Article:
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Top tips for traveling on long-haul flights
Posted on 30/12/2019

TransportUnited Kingdom

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Do you love going on holiday but hate taking the long-haul flight to get there? Flying is a normal part of modern day travel and as we explore more of the world, flights get longer... and longer... and longer! Here are some of our top tips to help make your next long-haul flight a little better!

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  • Fly away!
    Fly away!

    Flying is an incredible human invention. You can travel around the world to some of the most remote places in existence. However, this does mean that you will spend at least a full day (and possibly night) in the air and in very cosy conditions. For the memories you'll make it is definitely worth it, but here's a list of tips to try and make your next long-haul experience as pleasant as possible.

  • Comfort is key
    Comfort is key

    The best dressed don't win any prizes on long-haul flights, so be sensible and grab your comfiest, baggiest pants, a pair of sliders and that baggy jumper from the back of your wardrobe that you never thought would see the light of day again! If you think about it, you're going to be sitting in the same seat for 16 hours, maybe longer. The last thing you want is to be squished in an already confined space in your tightest pair of jeans! They may look good but as soon as you and your fellow passengers take your seats, no one could care less what you're wearing. Loose-fitting layers are the way to go. Not only will the layers keep that cabin chill at bay when the temperature drops, but loose fitting clothes will also help reduce the risk of deep vein thrombosis, a condition which is aggravated by sitting in cramped positions for long periods of time. Keep the tight jeans in your case and you'll be the one laughing when the destination is finally reached! What's more, a folded cardigan or scarf can always act as extra cushioning when your travel cushion just doesn't seem to be doing the job at 4am in the morning.

  • Take your own snacks
    Take your own snacks

    Airport food is expensive and well plane food is ? plane food. Need I say more? Unless you're lucky enough to be flying first class, you're going to be stuck with a vacuum packed lasagna, that's more than likely accompanied by a dry piece of bread. By the time you get to your desert (if you're lucky it will be a brownie) it will taste like the most heavenly thing you've ever eaten. It's a rather sad state of affairs. However, if you take your own snacks you can avoid both the disappointment of plane food and the hunger pangs that are sure to strike through the night and leave your belly rumbling louder than the plane engines when everyone around you is trying to sleep. To ward off those hunger pangs and satisfy those midnight munchies, just pack some of your favourite snacks!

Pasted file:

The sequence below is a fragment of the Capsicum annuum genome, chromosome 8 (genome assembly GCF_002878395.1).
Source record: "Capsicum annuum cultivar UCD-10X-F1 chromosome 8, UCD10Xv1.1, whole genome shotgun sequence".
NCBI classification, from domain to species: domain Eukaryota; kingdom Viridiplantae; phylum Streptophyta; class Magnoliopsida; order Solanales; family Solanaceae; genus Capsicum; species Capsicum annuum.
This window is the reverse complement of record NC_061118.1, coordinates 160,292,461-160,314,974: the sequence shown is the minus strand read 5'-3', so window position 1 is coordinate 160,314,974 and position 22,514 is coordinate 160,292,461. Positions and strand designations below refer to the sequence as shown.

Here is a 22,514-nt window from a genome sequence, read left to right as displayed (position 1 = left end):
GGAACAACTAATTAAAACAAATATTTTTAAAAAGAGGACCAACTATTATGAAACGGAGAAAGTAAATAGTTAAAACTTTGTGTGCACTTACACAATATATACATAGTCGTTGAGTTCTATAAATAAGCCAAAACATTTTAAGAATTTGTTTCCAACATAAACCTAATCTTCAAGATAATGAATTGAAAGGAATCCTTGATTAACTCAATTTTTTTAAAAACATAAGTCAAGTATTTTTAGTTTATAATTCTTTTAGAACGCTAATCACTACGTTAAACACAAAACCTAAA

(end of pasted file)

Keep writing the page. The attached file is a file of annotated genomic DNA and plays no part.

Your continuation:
• Gentle exercise
    Gentle exercise

    It's not just the kids who get ants in their pants when you've got to sit in the same spot for up to 16 hours (maybe even longer!). We all know that numb bum feeling and the more you try to sit still and ignore it, the more you need to move! To some people 16 hours of sitting down and doing absolutely nothing sounds like heaven, but even the most relaxed and sedentary among us can become restless on a long-haul flight. Sitting still and long periods of time with reduced oxygen levels contributes to swollen limbs, dehydration, headaches and the risk of deep vein thrombosis is increased. To try and reduce the symptoms of long haul flights, try incorporating some gentle exercise into your journey: get up for a walk, stretch your legs, do some unintrusive armchair aerobics. Better still, if you can, engage in regular exercise on the run up to the flight to help regulate your bodily functions and to help you to feel in top form; moderate exercise is the way to go as too much and flying will hamper your recovery, too little and you'll be that restless that you're climbing the walls.

  • Stay hydrated
    Stay hydrated

    Take your own reusable water bottle and fill it up once you're through security. You will need more than one bottle of water throughout your journey but taking your own will at least save you a bit of money and will make you proactively try to reduce your levels of dehydration. The air in your cabin is three times drier than the Sahara Desert, so make sure you do everything you can to help avoid and reduce the symptoms of dehydration: drink water, limit your intake of salty foods and alcohol, and keep your skin hydrated by either packing a travel sized moisturizer or hydrating face mist. Why don't you even pack a hydrating face mask. You've got the time, you might as well make the most of it!

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